Current Research Projects
- design and implementation of human-centered decision support systems and user interfaces
- design, implementation, and application of interactive modeling and simulation architectures
- design, implement, and evaluate human-computer integrated systems for realistic situations
Universities and Colleges
- Clemson University - Ph.D. in Human Factors Psychology
Human Factors Psychology, also known as Engineering Psychology, is the study of human interaction with technological systems, ranging from simple hand tools to complex technology such as nuclear power plants, transportation systems, and consumer technology such as smartphones. This discipline applies basic research to existing technological problems.
The goal of Human Factors Psychology is the design of technological systems that are safe, productive, comfortable, and error-free. This is achieved by studying the capabilities and limitations of humans and by applying this knowledge in the design process.
The Human Factors program at Clemson University is accredited by the Human Factors and Ergonomic Society (HFES). Students in our program will benefit from research training in Clemson’s Psychology laboratories funded by state, federal and industry sources, including the Department of Defense, the National Institutes of Health, Google, and Microsoft.
Embry-Riddle Aeronautical University - M.S. Human Factors and Systems
The Master of Science degree in Human Factors and Systems has two distinct tracks. Choose human factors to learn the techniques of human factors research OR systems, to learn the systematic approach in designing/improving machines, tasks, systems, and workplaces. These programs are designed to meet the highest academic standards (full preparation for doctoral-level studies), while also preparing students for immediate employment in real-world, cost-sensitive, and operationally driven aviation/aerospace environments.
Georgia Tech - M.S. Human Computer Interaction; Ph.D. Cognition and Brain Science; Ph.D. Cognitive Aging; Ph.D. Engineering Psychology; Ph.D. Industrial/Organizational Psychology; Ph.D. Quantitative Psychology
The School is one of the few departments of psychology in the nation located in a college of science, so the department’s focus on science and technology comes naturally. The School of Psychology does not admit students for a terminal masters program. Rather, all students are admitted with the expectation of pursuing a doctoral degree in psychology.
The graduate curricula in all five programs share a core curriculum in general psychology and quantitative methods. Most students require three calendar years to complete course requirements and thesis for the master's degree. The doctoral program consists of additional coursework, programs of individual study, and research culminating in the dissertation. Most students entering the program with a bachelor's degree require at least five years to complete a doctoral degree.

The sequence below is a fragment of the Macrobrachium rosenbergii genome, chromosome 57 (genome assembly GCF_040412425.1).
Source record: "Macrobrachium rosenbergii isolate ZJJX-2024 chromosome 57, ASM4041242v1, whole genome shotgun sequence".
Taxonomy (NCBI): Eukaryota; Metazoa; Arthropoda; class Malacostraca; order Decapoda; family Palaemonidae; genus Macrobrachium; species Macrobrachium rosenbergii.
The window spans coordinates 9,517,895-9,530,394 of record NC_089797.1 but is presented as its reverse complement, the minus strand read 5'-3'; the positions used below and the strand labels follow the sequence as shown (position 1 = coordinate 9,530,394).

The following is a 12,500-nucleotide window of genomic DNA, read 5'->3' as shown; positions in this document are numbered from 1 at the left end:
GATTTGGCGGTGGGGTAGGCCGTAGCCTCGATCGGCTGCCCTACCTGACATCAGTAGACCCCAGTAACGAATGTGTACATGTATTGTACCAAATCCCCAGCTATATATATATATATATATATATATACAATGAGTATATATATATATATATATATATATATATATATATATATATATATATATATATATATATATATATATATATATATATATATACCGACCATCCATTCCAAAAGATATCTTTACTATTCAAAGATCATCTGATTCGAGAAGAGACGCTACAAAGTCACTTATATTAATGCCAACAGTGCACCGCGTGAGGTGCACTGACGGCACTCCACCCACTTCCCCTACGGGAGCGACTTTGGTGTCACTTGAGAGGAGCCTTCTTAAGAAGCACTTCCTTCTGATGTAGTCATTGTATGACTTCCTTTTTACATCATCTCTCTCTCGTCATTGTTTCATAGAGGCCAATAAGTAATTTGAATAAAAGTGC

M.A. - Psychology with Concentration in Human Factors/Applied Cognition (HF): The human factors/applied cognition concentration trains students in the application of cognitive science to real-world problems. Students gain expertise in such areas as human/computer interaction, cognitive system engineering, cognitive ergonomics, and transportation. Faculty members help place students who do not have real-world experience in a part- or full-time practicum before completing the degree.
Ph.D. - Psychology with Concentration in Human Factors/Applied Cognition (HF): The human factors and applied cognition concentration covers basic theoretical and empirical issues and emphasizes research that applies cognitive science to real-world problems. The program builds bridges between human factors engineering and cognitive psychology. Many applications of cognitive science are in the domain of human factors, and many doctoral students who complete our program go on to be human factors professionals.
- Ohio State University - M.S. Industrial and Systems Engineering with Concentration in Human Factors; Ph.D. Industrial and Systems Engineering with Concentration in Human Factors
Human Factors Engineering, also known as Ergonomics, can be briefly defined as the science of fitting the environment or a task to the human. It is an interdisciplinary field with roots in engineering, psychology, and physiology. The design of most tools, machines and computer systems today include some Human Factors or Ergonomic considerations. The Human Factors/Ergonomics program within the Industrial and Systems Engineering Graduate Program at the Ohio State University is divided into the two general areas of cognitive engineering and biomechanics. Cognitive engineering is concerned with applications of artificial intelligence and cognitive psychology to the design of person-machine systems. Biomechanics, on the other hand, focuses upon the physical aspects of the human-environment interaction. To view the brochure, click here.